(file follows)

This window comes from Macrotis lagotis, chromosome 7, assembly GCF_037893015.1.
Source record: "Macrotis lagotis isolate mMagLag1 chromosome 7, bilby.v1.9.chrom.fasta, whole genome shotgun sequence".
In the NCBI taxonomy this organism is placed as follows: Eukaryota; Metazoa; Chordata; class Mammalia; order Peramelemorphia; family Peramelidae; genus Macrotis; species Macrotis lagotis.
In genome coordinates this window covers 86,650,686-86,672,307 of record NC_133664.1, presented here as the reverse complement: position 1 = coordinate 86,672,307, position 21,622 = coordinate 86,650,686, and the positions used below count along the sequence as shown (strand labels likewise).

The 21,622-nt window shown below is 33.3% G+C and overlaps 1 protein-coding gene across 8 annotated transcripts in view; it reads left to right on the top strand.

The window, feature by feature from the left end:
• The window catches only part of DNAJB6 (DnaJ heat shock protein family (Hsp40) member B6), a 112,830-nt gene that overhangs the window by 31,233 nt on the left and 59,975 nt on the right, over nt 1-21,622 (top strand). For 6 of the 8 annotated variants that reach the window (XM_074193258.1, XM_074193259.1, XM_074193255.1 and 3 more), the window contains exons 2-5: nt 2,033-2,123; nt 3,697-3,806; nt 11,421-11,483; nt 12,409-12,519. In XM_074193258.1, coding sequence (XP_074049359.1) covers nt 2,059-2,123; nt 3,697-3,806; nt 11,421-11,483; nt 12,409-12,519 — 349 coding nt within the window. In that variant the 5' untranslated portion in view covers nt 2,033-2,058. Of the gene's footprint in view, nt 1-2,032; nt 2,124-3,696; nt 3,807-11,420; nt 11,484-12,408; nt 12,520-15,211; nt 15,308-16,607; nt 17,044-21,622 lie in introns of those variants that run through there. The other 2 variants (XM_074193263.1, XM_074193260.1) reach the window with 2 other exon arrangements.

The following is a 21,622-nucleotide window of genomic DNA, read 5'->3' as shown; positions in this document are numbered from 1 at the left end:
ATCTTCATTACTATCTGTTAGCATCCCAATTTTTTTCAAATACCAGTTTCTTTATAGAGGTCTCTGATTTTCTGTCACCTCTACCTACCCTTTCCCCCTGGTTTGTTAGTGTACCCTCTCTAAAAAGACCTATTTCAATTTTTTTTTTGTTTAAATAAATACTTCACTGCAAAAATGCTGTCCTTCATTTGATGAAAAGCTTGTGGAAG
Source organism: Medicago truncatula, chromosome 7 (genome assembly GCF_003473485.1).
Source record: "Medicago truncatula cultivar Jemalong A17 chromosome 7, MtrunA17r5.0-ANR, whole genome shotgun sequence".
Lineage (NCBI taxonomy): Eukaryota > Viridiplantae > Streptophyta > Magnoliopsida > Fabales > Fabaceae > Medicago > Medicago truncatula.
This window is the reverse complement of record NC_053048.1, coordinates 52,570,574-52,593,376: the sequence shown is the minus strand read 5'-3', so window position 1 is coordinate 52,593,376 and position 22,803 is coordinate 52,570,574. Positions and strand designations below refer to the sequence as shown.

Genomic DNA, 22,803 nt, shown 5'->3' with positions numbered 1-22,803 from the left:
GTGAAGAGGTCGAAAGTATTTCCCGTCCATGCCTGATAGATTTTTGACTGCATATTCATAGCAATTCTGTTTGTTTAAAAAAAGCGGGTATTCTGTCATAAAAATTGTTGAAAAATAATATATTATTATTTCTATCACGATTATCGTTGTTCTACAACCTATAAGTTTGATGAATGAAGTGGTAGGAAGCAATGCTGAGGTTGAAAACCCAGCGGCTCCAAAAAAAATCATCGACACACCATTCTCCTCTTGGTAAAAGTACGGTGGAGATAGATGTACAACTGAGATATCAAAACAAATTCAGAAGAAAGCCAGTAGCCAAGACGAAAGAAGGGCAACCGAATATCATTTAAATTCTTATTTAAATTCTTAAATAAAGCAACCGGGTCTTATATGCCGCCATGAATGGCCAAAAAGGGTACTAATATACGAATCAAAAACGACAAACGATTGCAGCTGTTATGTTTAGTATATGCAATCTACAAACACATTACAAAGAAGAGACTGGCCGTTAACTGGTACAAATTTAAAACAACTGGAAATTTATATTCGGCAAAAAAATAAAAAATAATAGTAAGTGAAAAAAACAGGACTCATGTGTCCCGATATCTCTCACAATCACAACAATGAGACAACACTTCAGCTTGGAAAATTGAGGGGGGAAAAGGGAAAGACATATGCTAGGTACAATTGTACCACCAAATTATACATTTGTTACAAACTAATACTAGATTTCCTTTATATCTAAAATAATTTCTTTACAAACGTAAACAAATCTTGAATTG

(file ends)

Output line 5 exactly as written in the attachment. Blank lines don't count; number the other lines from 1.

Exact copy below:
The 21,622-nt window shown below is 33.3% G+C and overlaps 1 protein-coding gene across 8 annotated transcripts in view; it reads left to right on the top strand.